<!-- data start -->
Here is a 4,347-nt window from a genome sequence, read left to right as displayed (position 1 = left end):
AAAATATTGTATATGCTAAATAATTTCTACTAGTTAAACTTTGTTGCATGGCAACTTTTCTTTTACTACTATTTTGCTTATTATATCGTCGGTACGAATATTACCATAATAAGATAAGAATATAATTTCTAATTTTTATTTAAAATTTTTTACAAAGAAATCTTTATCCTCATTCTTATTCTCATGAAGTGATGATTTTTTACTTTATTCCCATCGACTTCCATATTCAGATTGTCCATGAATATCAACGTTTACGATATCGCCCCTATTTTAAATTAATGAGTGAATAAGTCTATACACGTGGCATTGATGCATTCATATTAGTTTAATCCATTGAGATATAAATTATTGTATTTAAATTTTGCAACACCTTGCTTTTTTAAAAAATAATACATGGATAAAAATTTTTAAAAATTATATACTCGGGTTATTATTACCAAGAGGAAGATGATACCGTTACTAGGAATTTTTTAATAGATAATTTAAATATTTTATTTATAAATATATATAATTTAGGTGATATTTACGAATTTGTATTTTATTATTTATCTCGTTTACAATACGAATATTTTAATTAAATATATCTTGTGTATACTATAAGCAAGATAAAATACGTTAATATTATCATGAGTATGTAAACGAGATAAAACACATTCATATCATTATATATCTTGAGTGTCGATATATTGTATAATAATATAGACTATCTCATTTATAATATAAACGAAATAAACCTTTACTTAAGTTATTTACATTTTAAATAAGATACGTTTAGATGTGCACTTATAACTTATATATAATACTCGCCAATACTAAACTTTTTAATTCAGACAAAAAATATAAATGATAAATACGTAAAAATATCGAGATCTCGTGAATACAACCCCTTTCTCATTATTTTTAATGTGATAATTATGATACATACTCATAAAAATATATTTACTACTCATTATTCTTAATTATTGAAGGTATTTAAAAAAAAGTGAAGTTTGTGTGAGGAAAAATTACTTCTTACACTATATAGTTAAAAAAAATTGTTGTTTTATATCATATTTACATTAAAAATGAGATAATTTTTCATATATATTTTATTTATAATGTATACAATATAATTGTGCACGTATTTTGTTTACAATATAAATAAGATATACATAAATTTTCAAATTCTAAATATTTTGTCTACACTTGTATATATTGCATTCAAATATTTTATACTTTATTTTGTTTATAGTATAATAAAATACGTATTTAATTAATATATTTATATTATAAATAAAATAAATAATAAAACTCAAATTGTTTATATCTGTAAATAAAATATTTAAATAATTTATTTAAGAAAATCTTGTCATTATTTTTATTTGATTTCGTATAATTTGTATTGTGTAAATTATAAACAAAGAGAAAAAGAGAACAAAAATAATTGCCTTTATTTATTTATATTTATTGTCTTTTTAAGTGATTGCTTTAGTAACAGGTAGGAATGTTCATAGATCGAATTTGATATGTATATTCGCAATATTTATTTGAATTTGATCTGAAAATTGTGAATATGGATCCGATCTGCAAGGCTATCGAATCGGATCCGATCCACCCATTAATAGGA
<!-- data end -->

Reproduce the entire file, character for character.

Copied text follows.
Here is a 4,347-nt window from a genome sequence, read left to right as displayed (position 1 = left end):
AAAATATTGTATATGCTAAATAATTTCTACTAGTTAAACTTTGTTGCATGGCAACTTTTCTTTTACTACTATTTTGCTTATTATATCGTCGGTACGAATATTACCATAATAAGATAAGAATATAATTTCTAATTTTTATTTAAAATTTTTTACAAAGAAATCTTTATCCTCATTCTTATTCTCATGAAGTGATGATTTTTTACTTTATTCCCATCGACTTCCATATTCAGATTGTCCATGAATATCAACGTTTACGATATCGCCCCTATTTTAAATTAATGAGTGAATAAGTCTATACACGTGGCATTGATGCATTCATATTAGTTTAATCCATTGAGATATAAATTATTGTATTTAAATTTTGCAACACCTTGCTTTTTTAAAAAATAATACATGGATAAAAATTTTTAAAAATTATATACTCGGGTTATTATTACCAAGAGGAAGATGATACCGTTACTAGGAATTTTTTAATAGATAATTTAAATATTTTATTTATAAATATATATAATTTAGGTGATATTTACGAATTTGTATTTTATTATTTATCTCGTTTACAATACGAATATTTTAATTAAATATATCTTGTGTATACTATAAGCAAGATAAAATACGTTAATATTATCATGAGTATGTAAACGAGATAAAACACATTCATATCATTATATATCTTGAGTGTCGATATATTGTATAATAATATAGACTATCTCATTTATAATATAAACGAAATAAACCTTTACTTAAGTTATTTACATTTTAAATAAGATACGTTTAGATGTGCACTTATAACTTATATATAATACTCGCCAATACTAAACTTTTTAATTCAGACAAAAAATATAAATGATAAATACGTAAAAATATCGAGATCTCGTGAATACAACCCCTTTCTCATTATTTTTAATGTGATAATTATGATACATACTCATAAAAATATATTTACTACTCATTATTCTTAATTATTGAAGGTATTTAAAAAAAAGTGAAGTTTGTGTGAGGAAAAATTACTTCTTACACTATATAGTTAAAAAAAATTGTTGTTTTATATCATATTTACATTAAAAATGAGATAATTTTTCATATATATTTTATTTATAATGTATACAATATAATTGTGCACGTATTTTGTTTACAATATAAATAAGATATACATAAATTTTCAAATTCTAAATATTTTGTCTACACTTGTATATATTGCATTCAAATATTTTATACTTTATTTTGTTTATAGTATAATAAAATACGTATTTAATTAATATATTTATATTATAAATAAAATAAATAATAAAACTCAAATTGTTTATATCTGTAAATAAAATATTTAAATAATTTATTTAAGAAAATCTTGTCATTATTTTTATTTGATTTCGTATAATTTGTATTGTGTAAATTATAAACAAAGAGAAAAAGAGAACAAAAATAATTGCCTTTATTTATTTATATTTATTGTCTTTTTAAGTGATTGCTTTAGTAACAGGTAGGAATGTTCATAGATCGAATTTGATATGTATATTCGCAATATTTATTTGAATTTGATCTGAAAATTGTGAATATGGATCCGATCTGCAAGGCTATCGAATCGGATCCGATCCACCCATTAATAGGA